If you pick a random Brazilian off the street and ask their opinion of the best Brazilian dessert, brigadeiro is a name you are likely to hear. Brigadeiros are enjoyed daily and are a staple at birthday parties and other celebrations.
Brigadeiro is the Brazilian version of a chocolate truffle, introduced in the 1940s. It consists of simple ingredients, namely condensed milk, butter and cocoa powder, which are rolled into balls and topped with chocolate sprinkles.
Other versions of brigadeiro exist, such as strawberry, but most Brazilians prefer their brigadeiro made of chocolate. You can look forward to this delicacy melting in your mouth, as you lose count of how many you’ve already eaten!
12. Quindim (Brazilian Flan)
Quindim was brought to Brazil from Portugal in the 16th century and is said to be the cousin of flan. It is a bright yellow custard traditionally made from egg yolk, sugar and ground coconut, and sometimes includes butter.
Quindim is about the size of a small cupcake. It is a household favorite in Brazil, especially in the North-East where Afro-Brazilians have perfected family recipes. The name itself was influenced by the African word “Kintiti”, meaning “Delicacy”.
Açai bowls have become increasingly popular over the last couple of years due to social media trends, but did you know that this dessert was created in Brazil?
The indigenous people of Brazil are who we have to thank for their use of the superfood in their cooking, pairing it with, surprisingly, fish. This may seem strange, since the açai you are used to comes in fruit salads, yoghurt, juices and smoothies today.
When in Brazil, you are likely to see it served in a variety of ways. Just note that the fruit is bitter by itself, so you might want to add a bit of sugar to any desserts!
14. Passion fruit mousse
Mousse de maracujá, or passion fruit mousse, is a refreshing Brazilian dessert made with fresh passion fruit, sweetened milk and evaporated milk. It can be a homemade treat, or a staple at Brazilian restaurants and dinner parties.
Passion fruit mousse marries the sweetness of the milk with the tartness of the passion fruit to make what some call the national dessert of Brazil.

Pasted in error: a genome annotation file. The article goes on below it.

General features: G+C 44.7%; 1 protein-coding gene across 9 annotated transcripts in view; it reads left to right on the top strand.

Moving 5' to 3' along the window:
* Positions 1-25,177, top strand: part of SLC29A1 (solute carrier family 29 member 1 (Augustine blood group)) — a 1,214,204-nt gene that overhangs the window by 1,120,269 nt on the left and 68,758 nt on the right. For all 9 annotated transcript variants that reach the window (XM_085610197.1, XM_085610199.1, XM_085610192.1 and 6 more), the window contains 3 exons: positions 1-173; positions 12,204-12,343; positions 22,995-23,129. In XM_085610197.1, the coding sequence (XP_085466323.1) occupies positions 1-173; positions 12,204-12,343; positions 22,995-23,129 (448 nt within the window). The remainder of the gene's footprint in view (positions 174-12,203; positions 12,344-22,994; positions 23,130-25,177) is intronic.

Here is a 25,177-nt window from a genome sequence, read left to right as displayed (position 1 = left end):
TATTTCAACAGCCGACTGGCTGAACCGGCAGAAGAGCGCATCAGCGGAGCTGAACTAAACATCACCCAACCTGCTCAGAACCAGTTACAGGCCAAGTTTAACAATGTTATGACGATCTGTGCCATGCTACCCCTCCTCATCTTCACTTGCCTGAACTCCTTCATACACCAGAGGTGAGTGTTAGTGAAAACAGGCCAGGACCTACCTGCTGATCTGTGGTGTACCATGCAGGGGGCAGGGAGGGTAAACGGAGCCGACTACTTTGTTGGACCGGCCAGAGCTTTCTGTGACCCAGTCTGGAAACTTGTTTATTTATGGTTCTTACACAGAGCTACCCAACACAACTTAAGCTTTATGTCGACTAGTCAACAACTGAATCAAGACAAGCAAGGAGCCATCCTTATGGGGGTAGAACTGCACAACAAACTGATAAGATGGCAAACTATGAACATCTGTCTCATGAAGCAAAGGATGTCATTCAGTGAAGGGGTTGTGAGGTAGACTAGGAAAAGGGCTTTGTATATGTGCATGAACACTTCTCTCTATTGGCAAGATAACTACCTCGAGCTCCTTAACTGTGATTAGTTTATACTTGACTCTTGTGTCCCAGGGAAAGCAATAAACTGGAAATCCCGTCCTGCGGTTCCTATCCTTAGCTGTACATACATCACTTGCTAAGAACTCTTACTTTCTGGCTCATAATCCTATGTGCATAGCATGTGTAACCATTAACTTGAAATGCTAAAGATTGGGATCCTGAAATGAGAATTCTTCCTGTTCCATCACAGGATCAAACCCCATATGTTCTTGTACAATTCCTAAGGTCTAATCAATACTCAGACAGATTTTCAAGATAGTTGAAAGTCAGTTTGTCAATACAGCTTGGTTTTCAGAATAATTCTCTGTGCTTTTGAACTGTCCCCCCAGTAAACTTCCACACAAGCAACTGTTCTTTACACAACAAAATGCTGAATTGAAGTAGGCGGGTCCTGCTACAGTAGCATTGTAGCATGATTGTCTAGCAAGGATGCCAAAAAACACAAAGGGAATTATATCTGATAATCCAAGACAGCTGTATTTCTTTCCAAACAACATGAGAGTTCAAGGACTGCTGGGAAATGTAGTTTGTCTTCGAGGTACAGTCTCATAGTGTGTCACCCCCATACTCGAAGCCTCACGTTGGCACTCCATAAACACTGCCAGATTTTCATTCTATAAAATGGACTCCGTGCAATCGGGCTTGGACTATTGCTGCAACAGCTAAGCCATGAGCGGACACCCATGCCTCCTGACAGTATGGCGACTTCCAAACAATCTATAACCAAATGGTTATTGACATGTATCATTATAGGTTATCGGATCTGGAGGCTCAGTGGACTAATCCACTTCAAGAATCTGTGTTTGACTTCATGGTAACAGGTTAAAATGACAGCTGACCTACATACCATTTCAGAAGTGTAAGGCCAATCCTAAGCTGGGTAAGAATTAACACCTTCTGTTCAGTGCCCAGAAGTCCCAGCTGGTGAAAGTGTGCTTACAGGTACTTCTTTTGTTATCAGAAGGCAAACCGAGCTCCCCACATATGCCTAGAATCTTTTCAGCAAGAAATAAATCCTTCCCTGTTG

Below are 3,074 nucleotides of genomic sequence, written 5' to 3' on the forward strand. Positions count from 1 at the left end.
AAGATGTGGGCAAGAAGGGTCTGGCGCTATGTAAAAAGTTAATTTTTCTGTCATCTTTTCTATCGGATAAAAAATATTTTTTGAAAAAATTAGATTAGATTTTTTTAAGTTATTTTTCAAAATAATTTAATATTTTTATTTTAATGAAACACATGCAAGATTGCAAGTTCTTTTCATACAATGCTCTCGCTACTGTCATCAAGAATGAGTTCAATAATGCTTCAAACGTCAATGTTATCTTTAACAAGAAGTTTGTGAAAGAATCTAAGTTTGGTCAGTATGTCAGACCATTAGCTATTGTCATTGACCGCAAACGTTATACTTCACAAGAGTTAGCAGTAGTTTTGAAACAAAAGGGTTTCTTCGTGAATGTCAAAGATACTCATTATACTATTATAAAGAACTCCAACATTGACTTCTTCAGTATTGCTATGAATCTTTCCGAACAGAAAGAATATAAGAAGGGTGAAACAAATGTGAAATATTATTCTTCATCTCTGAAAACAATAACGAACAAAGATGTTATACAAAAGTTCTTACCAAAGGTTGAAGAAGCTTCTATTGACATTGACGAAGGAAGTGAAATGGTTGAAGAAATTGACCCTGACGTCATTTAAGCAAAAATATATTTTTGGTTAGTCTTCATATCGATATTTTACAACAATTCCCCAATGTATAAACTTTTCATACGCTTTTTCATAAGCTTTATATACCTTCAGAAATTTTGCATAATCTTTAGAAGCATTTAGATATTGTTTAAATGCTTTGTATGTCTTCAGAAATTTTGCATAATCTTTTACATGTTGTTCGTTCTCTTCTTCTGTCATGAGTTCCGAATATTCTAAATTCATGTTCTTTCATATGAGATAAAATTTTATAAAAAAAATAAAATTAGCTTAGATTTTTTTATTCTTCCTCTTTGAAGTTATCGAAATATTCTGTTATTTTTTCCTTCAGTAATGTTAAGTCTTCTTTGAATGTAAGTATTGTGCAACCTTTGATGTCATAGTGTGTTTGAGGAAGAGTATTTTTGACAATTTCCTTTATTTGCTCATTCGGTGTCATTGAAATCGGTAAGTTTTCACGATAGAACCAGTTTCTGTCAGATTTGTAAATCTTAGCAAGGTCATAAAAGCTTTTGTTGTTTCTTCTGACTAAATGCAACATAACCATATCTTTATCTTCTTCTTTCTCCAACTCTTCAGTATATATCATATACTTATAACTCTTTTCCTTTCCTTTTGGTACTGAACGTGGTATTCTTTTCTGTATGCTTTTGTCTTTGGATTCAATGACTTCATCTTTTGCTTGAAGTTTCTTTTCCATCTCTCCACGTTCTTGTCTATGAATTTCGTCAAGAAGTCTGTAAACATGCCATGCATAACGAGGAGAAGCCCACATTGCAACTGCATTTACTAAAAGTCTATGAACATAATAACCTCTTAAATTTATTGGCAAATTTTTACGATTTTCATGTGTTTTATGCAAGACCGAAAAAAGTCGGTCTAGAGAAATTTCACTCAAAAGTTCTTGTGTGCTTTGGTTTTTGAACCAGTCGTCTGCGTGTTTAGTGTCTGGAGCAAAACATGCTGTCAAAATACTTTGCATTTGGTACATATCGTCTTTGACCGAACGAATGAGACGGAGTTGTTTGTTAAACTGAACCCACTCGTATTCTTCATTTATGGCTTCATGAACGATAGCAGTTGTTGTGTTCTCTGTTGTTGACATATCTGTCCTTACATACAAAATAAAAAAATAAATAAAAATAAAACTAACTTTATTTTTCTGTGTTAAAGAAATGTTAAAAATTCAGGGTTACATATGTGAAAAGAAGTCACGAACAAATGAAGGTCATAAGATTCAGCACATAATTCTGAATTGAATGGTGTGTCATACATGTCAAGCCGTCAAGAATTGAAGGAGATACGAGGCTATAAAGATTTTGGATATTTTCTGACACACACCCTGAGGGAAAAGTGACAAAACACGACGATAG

Famous Snacks / Pastry to Try When You Are in Brazil
15. Coxinha (Little Thigh)
If you step foot in any Brazilian bar, the first thing you will probably see on the menu is something called coxinha. It’s also sold widely across Brazil as street food. Coxinha translates to “Little thigh” because the original version was made using chicken thighs and was in that shape.
It is said that this food was created for Princess Isabel’s son, since he only ate chicken thighs. Whatever the case is, the modern version features processed meat coated with flour batter, and it is sometimes stuffed with cheese.
Other versions include different meats in the stuffing, but there are also vegetarian options with lentils and vegetables.
16. Pão de queijo (Cheese Bread)
Pão de queijo is similar to coxinha, in that it is a deep-fried ball, but that’s where the similarities end. The name pão de queijo translates to “Cheese bread” in English, and that’s exactly what it is.
Pão de queijo was introduced to Brazil by African slaves who were too poor to afford meat or cheese. Cassava was made into a white powder, which was then rolled into balls and baked. When slavery ended and the ex-slaves had more access to certain foods, cheese was introduced. This happened at the end of the 19th century in the dairy capital of Brazil, Minas Gerais. Since then, the mini cheese bread has become one of Brazil’s most beloved snacks.
Another great thing about pão de queijo is that it is completely gluten-free since the dough is not made from wheat!
17. Pastél (Brazilian Spring Roll)
Pastél, or “Pastry” in English, is arguably one of Brazil’s most beloved pastries, and can be found everywhere, from street corners to restaurants. It comes in the shape of a rectangle and is filled with various ingredients such as ground beef, mozzarella, shrimp, shredded chicken and the list goes on!
This deep-fried Brazilian delight is said to have been brought by Asian immigrants; it very closely resembles a spring roll.
Other varieties of pastel ditch the savory aspect, and trade it in for sweet fillings such as banana, cream cheese, guava jam or chocolate.
18. Acarajé (Brazilian Falafel)